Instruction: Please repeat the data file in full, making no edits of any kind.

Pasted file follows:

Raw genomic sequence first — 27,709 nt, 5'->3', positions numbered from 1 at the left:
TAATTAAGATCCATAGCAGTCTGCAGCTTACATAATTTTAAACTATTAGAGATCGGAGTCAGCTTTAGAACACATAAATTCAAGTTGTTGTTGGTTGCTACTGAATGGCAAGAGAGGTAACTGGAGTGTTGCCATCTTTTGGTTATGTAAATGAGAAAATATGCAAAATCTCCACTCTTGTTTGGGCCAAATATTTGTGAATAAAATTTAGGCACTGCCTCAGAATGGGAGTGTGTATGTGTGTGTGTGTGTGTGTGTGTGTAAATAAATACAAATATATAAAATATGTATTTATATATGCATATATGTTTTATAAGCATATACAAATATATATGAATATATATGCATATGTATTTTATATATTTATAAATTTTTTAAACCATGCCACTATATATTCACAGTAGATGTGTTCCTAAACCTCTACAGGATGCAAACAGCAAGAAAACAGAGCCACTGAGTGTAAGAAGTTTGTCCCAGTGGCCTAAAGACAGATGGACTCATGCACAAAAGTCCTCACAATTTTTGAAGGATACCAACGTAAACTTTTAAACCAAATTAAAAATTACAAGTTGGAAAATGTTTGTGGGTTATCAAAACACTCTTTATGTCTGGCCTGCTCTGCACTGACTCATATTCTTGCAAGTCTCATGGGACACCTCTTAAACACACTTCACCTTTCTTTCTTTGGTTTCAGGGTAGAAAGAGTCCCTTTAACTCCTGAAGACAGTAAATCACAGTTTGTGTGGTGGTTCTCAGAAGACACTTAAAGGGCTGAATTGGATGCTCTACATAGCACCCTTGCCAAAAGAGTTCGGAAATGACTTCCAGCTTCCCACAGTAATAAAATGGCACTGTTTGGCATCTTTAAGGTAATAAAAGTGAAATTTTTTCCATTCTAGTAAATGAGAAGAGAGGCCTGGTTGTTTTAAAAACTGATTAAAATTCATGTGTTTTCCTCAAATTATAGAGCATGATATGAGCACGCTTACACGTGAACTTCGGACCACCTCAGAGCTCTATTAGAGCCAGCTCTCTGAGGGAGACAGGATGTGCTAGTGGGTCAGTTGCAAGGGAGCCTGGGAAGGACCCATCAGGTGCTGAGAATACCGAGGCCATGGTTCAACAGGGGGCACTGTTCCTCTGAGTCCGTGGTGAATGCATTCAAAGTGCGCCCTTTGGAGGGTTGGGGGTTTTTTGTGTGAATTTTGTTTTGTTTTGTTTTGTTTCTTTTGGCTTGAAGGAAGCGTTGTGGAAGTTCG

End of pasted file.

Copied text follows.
Raw genomic sequence first — 27,709 nt, 5'->3', positions numbered from 1 at the left:
TAATTAAGATCCATAGCAGTCTGCAGCTTACATAATTTTAAACTATTAGAGATCGGAGTCAGCTTTAGAACACATAAATTCAAGTTGTTGTTGGTTGCTACTGAATGGCAAGAGAGGTAACTGGAGTGTTGCCATCTTTTGGTTATGTAAATGAGAAAATATGCAAAATCTCCACTCTTGTTTGGGCCAAATATTTGTGAATAAAATTTAGGCACTGCCTCAGAATGGGAGTGTGTATGTGTGTGTGTGTGTGTGTGTGTGTAAATAAATACAAATATATAAAATATGTATTTATATATGCATATATGTTTTATAAGCATATACAAATATATATGAATATATATGCATATGTATTTTATATATTTATAAATTTTTTAAACCATGCCACTATATATTCACAGTAGATGTGTTCCTAAACCTCTACAGGATGCAAACAGCAAGAAAACAGAGCCACTGAGTGTAAGAAGTTTGTCCCAGTGGCCTAAAGACAGATGGACTCATGCACAAAAGTCCTCACAATTTTTGAAGGATACCAACGTAAACTTTTAAACCAAATTAAAAATTACAAGTTGGAAAATGTTTGTGGGTTATCAAAACACTCTTTATGTCTGGCCTGCTCTGCACTGACTCATATTCTTGCAAGTCTCATGGGACACCTCTTAAACACACTTCACCTTTCTTTCTTTGGTTTCAGGGTAGAAAGAGTCCCTTTAACTCCTGAAGACAGTAAATCACAGTTTGTGTGGTGGTTCTCAGAAGACACTTAAAGGGCTGAATTGGATGCTCTACATAGCACCCTTGCCAAAAGAGTTCGGAAATGACTTCCAGCTTCCCACAGTAATAAAATGGCACTGTTTGGCATCTTTAAGGTAATAAAAGTGAAATTTTTTCCATTCTAGTAAATGAGAAGAGAGGCCTGGTTGTTTTAAAAACTGATTAAAATTCATGTGTTTTCCTCAAATTATAGAGCATGATATGAGCACGCTTACACGTGAACTTCGGACCACCTCAGAGCTCTATTAGAGCCAGCTCTCTGAGGGAGACAGGATGTGCTAGTGGGTCAGTTGCAAGGGAGCCTGGGAAGGACCCATCAGGTGCTGAGAATACCGAGGCCATGGTTCAACAGGGGGCACTGTTCCTCTGAGTCCGTGGTGAATGCATTCAAAGTGCGCCCTTTGGAGGGTTGGGGGTTTTTTGTGTGAATTTTGTTTTGTTTTGTTTTGTTTCTTTTGGCTTGAAGGAAGCGTTGTGGAAGTTCG